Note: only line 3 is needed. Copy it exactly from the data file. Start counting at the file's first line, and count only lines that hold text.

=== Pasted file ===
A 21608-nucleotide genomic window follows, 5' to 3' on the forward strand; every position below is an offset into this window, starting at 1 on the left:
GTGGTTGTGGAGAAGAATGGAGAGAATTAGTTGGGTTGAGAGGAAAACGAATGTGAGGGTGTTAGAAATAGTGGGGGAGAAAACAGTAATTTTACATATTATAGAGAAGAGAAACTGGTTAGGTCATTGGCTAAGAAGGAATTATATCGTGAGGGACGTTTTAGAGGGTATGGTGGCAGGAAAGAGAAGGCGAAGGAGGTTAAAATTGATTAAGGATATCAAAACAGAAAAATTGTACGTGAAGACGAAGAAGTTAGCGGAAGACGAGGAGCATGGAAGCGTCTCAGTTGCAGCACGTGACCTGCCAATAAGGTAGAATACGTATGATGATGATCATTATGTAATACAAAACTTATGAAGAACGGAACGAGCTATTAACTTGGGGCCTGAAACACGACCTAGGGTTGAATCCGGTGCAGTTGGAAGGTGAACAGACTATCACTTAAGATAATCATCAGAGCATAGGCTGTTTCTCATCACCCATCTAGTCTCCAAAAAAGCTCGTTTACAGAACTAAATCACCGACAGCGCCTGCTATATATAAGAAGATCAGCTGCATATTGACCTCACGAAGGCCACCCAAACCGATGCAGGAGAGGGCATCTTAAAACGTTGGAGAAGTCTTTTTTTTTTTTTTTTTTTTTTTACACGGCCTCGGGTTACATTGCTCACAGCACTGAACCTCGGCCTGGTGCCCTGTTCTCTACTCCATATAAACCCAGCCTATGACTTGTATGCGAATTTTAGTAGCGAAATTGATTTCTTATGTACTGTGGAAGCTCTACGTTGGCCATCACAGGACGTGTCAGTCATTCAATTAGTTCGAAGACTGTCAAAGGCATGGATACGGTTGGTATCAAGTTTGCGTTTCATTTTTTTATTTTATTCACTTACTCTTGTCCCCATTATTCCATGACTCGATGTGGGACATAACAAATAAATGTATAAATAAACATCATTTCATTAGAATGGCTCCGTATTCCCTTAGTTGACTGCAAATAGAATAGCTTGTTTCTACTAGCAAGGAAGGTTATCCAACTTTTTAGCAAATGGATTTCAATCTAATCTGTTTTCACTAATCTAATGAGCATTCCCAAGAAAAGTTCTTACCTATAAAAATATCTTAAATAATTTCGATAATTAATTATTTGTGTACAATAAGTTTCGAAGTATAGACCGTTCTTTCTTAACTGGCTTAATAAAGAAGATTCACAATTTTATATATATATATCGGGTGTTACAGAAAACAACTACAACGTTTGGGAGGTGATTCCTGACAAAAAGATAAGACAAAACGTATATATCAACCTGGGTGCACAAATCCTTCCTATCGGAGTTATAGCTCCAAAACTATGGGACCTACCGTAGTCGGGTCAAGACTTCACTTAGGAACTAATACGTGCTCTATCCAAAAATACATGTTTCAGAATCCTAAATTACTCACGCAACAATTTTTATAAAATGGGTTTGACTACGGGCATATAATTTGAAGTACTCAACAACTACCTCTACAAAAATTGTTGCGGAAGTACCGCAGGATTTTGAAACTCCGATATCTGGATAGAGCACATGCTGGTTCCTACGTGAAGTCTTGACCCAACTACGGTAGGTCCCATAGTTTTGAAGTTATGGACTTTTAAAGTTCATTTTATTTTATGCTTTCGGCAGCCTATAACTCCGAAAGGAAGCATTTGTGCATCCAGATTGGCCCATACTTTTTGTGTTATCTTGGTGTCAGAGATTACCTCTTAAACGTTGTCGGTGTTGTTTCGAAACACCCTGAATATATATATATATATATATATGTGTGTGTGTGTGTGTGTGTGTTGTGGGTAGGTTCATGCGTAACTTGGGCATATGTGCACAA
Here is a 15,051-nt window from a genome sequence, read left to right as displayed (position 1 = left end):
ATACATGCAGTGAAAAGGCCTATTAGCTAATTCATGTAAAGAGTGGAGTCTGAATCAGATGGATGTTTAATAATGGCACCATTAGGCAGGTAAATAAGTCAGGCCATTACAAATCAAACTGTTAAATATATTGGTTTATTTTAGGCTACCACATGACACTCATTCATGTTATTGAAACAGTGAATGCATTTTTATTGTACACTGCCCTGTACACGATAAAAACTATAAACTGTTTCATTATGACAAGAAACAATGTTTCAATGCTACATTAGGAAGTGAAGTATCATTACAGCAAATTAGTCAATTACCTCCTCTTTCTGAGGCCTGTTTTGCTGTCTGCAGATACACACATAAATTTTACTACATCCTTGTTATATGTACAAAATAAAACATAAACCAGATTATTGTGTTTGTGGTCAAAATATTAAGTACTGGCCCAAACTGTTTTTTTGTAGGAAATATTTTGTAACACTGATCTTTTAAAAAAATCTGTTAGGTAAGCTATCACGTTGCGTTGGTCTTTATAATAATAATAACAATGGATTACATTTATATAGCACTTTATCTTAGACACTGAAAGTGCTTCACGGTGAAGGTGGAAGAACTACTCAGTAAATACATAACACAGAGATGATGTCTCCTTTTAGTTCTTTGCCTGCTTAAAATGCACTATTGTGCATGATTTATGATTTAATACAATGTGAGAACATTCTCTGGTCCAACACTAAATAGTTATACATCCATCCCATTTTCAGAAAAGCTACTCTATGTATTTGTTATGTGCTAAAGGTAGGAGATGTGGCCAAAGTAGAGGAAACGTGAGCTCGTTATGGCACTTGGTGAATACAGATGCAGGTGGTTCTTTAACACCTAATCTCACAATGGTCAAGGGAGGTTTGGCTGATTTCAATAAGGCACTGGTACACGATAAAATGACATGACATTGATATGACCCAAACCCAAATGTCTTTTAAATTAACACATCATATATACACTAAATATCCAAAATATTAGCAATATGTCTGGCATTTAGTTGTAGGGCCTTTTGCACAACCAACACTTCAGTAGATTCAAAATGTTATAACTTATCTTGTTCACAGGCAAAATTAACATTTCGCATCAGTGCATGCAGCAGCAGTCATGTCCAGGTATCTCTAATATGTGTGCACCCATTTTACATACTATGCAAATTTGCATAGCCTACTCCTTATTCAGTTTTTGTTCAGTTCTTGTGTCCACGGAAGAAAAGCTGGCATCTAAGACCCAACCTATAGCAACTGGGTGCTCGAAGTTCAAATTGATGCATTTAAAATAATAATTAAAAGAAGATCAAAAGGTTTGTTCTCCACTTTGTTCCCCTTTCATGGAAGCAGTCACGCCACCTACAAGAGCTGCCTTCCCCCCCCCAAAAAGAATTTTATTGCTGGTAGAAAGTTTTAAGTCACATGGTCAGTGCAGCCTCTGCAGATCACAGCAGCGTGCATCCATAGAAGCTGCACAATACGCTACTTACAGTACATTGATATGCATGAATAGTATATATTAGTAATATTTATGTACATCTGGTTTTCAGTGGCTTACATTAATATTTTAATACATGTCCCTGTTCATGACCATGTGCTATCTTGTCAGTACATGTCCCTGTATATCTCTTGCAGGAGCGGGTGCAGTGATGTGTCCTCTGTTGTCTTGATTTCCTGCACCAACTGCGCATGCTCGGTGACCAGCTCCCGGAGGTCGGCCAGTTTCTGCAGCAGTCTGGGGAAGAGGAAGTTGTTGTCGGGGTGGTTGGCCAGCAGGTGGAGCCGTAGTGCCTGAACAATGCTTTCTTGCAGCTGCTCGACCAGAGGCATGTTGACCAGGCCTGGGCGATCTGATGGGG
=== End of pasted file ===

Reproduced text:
Here is a 15,051-nt window from a genome sequence, read left to right as displayed (position 1 = left end):